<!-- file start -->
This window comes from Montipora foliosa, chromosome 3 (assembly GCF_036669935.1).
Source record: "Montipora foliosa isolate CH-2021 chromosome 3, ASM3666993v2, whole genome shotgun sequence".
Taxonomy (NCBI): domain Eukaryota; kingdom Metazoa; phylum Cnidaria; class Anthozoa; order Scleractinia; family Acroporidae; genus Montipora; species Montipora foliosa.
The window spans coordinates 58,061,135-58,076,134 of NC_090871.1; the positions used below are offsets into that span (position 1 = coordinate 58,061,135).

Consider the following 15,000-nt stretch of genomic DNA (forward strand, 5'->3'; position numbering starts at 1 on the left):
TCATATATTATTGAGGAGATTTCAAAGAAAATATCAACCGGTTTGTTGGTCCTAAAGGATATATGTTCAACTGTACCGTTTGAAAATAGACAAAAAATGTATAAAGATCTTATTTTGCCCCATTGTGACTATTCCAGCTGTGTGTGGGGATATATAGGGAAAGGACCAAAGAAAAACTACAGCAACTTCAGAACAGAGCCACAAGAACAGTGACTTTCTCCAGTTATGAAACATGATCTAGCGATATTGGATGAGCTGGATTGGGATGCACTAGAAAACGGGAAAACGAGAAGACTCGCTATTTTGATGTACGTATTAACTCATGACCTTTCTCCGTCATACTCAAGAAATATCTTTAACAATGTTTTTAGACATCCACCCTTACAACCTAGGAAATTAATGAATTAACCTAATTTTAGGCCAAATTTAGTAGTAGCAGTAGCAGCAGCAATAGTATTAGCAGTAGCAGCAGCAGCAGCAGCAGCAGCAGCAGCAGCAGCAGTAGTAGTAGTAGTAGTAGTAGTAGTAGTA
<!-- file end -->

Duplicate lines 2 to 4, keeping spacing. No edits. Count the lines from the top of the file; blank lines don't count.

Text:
Source record: "Montipora foliosa isolate CH-2021 chromosome 3, ASM3666993v2, whole genome shotgun sequence".
Taxonomy (NCBI): domain Eukaryota; kingdom Metazoa; phylum Cnidaria; class Anthozoa; order Scleractinia; family Acroporidae; genus Montipora; species Montipora foliosa.
The window spans coordinates 58,061,135-58,076,134 of NC_090871.1; the positions used below are offsets into that span (position 1 = coordinate 58,061,135).